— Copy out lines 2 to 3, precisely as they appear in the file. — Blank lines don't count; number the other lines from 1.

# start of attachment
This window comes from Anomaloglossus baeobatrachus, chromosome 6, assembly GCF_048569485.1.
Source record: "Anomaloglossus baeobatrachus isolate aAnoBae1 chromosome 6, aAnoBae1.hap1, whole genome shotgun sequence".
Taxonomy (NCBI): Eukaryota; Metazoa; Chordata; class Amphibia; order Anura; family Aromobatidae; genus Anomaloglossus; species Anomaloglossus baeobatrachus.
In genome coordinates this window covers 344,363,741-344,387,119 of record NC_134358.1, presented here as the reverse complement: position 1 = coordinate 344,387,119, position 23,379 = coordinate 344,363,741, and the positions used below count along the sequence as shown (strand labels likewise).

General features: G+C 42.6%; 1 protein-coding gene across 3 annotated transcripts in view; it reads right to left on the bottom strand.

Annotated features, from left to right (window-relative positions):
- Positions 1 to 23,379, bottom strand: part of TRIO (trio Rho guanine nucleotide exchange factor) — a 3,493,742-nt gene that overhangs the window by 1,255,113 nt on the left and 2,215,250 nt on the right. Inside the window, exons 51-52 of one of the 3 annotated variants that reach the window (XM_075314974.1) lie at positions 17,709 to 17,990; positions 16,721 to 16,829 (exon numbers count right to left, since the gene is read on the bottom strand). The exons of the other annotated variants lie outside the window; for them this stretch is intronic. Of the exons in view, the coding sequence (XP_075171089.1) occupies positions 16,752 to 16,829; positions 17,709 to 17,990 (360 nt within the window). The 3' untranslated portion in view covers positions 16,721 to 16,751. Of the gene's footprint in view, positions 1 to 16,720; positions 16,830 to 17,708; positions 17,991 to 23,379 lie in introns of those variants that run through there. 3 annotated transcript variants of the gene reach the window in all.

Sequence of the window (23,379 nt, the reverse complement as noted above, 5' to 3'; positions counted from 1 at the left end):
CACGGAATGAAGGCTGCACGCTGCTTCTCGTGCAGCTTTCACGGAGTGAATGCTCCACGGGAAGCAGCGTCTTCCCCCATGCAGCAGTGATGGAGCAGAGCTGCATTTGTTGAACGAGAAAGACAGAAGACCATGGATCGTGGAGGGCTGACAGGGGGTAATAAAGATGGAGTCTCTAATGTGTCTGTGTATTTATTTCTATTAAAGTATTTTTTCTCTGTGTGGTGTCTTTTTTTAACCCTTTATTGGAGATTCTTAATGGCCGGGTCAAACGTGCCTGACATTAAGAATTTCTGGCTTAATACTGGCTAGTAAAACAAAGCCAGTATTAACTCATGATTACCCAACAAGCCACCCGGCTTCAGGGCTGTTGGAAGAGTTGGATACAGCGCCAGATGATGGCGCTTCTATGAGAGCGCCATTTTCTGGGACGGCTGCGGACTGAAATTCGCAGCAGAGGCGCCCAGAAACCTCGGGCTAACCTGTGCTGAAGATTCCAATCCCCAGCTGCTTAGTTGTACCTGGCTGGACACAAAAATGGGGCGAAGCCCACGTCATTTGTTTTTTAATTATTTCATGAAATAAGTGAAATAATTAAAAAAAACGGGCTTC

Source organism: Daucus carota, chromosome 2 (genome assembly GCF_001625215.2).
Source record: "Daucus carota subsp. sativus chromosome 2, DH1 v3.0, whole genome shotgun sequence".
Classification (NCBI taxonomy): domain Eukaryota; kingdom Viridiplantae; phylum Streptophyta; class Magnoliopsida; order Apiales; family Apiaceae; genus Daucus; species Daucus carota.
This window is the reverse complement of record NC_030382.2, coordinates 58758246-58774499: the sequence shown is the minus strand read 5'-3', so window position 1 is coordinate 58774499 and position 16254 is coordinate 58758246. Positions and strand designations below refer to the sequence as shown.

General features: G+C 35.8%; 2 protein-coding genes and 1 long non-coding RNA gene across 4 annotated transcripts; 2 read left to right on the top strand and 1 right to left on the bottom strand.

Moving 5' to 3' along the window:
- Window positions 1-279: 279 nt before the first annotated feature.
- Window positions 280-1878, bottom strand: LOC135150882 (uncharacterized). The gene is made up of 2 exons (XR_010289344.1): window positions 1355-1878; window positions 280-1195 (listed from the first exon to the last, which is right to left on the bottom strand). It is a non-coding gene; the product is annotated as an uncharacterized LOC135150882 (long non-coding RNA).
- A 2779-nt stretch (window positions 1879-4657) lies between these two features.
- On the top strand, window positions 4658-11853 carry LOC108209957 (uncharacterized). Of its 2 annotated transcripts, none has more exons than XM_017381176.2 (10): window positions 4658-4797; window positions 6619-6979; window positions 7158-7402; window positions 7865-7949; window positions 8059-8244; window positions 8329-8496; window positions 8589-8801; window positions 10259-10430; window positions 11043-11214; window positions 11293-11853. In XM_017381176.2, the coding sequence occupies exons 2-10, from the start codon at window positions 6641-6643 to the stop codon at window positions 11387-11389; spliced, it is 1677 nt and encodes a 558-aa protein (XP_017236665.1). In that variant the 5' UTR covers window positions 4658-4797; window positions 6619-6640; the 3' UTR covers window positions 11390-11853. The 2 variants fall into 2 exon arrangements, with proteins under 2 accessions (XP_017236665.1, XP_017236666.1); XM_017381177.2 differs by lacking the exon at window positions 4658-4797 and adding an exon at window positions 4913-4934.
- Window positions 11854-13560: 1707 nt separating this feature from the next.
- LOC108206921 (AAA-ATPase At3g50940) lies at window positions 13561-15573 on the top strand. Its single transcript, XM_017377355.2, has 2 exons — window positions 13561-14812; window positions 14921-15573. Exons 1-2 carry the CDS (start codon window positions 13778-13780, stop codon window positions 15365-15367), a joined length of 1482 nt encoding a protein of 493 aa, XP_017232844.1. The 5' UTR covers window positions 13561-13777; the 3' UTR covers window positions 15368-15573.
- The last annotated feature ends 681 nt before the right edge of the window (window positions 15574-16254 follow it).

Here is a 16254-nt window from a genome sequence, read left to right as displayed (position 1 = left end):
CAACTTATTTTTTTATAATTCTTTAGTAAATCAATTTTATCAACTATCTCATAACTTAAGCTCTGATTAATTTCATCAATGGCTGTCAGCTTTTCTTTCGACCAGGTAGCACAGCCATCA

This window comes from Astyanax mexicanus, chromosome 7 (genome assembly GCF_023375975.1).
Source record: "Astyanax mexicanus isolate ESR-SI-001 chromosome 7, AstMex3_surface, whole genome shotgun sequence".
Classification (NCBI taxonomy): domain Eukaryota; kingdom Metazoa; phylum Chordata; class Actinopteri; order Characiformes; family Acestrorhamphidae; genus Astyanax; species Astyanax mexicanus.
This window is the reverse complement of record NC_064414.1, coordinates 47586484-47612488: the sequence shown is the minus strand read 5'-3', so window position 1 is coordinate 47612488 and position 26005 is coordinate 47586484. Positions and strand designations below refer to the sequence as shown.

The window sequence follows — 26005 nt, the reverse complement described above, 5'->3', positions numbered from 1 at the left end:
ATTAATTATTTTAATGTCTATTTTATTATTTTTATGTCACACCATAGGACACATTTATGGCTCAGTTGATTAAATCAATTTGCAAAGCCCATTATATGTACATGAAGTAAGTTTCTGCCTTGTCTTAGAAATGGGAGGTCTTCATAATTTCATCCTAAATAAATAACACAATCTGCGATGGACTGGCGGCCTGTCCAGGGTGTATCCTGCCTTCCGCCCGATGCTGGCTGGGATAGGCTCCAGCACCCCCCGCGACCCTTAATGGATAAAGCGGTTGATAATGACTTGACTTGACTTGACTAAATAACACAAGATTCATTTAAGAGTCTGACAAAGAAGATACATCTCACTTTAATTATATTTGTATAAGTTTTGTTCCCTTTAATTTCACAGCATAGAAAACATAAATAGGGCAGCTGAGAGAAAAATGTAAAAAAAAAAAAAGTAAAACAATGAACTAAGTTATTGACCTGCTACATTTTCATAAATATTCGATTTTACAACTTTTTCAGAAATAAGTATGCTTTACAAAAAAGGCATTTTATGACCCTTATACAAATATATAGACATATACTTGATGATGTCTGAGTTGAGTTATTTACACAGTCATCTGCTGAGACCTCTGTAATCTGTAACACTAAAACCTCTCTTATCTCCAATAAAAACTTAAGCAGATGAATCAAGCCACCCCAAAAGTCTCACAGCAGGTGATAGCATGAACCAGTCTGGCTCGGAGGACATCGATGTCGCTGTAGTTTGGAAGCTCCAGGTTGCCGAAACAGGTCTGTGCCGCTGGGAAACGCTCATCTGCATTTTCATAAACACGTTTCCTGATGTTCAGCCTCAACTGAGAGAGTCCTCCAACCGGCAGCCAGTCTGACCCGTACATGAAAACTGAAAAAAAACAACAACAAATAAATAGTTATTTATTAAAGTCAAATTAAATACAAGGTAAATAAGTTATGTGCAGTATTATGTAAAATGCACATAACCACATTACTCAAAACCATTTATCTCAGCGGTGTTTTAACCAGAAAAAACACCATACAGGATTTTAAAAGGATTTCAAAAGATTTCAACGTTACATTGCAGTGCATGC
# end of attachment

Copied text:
Source record: "Anomaloglossus baeobatrachus isolate aAnoBae1 chromosome 6, aAnoBae1.hap1, whole genome shotgun sequence".
Taxonomy (NCBI): Eukaryota; Metazoa; Chordata; class Amphibia; order Anura; family Aromobatidae; genus Anomaloglossus; species Anomaloglossus baeobatrachus.